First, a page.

For Product Owners to succeed, the entire organization must respect their decisions. These decisions are visible in the content and ordering of the Product Backlog, and through the inspectable Increment at the Sprint Review.
The Product Owner is one person, not a committee. The Product Owner may represent the needs of many stakeholders in the Product Backlog. Those wanting to change the Product Backlog can do so by trying to convince the Product Owner.
The Scrum Master is accountable for the Scrum Team's effectiveness. They do this by enabling the Scrum Team to improve its practices, within the Scrum framework.
Scrum Masters are true leaders who serve the Scrum Team and the larger organization.
The Scrum Master serves the Scrum Team in several ways, including:
They are fixed length events of one month or less to create consistency. A new Sprint starts immediately after the conclusion of the previous Sprint.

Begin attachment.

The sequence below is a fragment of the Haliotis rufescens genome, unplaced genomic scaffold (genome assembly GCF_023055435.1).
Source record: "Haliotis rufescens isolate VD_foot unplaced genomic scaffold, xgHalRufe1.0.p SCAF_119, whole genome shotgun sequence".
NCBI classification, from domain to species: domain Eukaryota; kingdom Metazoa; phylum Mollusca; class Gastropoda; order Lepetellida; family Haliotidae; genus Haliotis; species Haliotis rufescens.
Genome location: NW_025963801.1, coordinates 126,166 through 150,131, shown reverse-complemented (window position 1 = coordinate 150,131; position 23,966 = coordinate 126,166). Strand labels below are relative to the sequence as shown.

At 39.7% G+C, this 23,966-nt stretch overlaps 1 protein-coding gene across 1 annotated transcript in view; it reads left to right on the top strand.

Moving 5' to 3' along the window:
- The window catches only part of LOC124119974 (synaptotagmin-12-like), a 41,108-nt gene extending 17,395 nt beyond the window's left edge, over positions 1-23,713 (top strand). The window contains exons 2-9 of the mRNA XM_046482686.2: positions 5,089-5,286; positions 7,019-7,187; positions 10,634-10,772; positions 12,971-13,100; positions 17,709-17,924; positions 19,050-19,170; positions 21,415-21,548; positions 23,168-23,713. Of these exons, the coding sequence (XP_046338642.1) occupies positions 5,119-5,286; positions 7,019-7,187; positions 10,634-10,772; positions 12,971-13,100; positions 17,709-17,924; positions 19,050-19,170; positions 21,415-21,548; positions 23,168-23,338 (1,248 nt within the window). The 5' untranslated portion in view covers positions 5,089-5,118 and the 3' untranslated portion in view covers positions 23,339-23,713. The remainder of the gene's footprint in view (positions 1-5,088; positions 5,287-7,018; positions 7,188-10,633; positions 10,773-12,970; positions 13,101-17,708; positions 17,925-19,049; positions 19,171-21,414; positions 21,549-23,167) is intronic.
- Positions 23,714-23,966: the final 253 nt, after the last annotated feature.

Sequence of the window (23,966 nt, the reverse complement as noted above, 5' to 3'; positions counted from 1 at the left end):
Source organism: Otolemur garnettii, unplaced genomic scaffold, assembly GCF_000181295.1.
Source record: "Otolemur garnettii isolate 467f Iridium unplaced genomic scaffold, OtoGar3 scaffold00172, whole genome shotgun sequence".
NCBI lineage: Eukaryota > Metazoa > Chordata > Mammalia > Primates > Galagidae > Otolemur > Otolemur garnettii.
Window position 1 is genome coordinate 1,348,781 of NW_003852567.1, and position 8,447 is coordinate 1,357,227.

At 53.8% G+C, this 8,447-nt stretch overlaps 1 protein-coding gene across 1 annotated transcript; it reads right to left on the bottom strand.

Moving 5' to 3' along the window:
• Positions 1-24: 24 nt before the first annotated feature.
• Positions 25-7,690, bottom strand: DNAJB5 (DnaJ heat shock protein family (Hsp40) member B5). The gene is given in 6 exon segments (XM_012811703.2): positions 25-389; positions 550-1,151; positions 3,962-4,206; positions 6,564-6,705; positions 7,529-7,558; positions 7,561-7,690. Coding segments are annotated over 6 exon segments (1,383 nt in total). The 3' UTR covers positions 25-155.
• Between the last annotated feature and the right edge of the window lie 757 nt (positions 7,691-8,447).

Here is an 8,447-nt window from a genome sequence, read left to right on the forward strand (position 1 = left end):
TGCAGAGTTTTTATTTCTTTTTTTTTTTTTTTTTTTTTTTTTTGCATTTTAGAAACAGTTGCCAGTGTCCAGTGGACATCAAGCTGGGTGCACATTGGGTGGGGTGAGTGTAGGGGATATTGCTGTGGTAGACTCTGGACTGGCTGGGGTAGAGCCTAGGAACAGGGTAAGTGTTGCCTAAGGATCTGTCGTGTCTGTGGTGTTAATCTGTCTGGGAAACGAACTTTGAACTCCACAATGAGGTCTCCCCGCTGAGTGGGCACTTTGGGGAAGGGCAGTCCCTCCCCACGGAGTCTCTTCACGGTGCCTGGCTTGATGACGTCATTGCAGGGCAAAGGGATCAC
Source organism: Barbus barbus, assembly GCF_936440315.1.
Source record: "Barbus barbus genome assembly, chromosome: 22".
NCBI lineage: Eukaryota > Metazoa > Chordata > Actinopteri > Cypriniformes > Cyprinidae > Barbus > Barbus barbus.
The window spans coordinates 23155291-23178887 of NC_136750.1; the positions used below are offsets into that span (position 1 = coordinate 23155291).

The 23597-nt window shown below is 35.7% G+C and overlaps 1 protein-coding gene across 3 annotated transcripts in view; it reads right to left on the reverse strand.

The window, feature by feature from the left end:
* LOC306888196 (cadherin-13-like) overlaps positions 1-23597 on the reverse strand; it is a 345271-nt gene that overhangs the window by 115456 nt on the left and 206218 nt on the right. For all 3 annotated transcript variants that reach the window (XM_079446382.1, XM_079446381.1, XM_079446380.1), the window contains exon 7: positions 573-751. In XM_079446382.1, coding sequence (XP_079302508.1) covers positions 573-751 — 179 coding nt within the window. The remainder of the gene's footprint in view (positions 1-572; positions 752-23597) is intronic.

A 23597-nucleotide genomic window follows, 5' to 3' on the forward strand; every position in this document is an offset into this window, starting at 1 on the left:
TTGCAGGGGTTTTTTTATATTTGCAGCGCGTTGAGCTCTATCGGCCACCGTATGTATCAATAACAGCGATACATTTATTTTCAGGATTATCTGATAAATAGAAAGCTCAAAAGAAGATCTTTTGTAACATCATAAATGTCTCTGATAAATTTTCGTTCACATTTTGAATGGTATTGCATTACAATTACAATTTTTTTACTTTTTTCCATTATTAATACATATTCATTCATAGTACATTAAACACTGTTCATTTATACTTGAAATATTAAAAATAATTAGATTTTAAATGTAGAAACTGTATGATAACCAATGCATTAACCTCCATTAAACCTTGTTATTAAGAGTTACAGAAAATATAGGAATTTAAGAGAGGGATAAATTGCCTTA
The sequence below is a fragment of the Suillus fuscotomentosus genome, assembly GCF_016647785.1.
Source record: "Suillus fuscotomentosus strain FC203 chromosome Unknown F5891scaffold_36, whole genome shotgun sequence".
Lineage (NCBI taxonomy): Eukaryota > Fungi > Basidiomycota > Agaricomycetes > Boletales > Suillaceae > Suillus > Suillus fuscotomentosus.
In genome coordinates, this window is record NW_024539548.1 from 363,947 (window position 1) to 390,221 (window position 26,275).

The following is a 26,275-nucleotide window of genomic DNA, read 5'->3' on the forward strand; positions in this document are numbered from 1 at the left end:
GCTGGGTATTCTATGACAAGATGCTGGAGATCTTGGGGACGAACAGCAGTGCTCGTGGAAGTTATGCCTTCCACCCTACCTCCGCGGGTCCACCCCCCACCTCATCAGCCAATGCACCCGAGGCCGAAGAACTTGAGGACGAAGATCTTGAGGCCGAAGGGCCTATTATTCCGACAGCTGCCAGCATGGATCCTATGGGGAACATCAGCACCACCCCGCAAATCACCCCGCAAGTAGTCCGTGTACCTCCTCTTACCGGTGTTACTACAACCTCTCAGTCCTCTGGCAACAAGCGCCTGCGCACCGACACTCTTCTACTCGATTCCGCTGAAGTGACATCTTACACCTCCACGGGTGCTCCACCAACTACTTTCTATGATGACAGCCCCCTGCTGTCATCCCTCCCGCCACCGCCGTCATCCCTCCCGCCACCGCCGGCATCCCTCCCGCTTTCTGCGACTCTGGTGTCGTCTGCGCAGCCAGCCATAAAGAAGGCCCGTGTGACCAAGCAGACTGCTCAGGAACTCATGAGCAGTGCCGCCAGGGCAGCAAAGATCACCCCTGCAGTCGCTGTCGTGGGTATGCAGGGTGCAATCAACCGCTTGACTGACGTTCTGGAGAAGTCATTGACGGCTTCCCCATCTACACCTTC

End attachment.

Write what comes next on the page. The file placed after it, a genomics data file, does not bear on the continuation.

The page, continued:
All the work necessary to achieve the Product Goal, including Sprint Planning, Daily Scrums, Sprint Review, and Sprint Retrospective, happen within Sprints.
During the Sprint:
Various practices exist to forecast progress, like burn-downs, burn-ups, or cumulative flows. While proven useful, these do not replace the importance of empiricism. In complex environments, what will happen is unknown. Only what has already happened may be used for forward-looking decision making.
A Sprint could be cancelled if the Sprint Goal becomes obsolete. Only the Product Owner has the authority to cancel the Sprint.
The Product Owner ensures that attendees are prepared to discuss the most important Product Backlog items and how they map to the Product Goal. The Scrum Team may also invite other people to attend Sprint Planning to provide advice.
Sprint Planning addresses the following topics:
Selecting how much can be completed within a Sprint may be challenging. However, the more the Developers know about their past performance, their upcoming capacity, and their Definition of Done, the more confident they will be in their Sprint forecasts.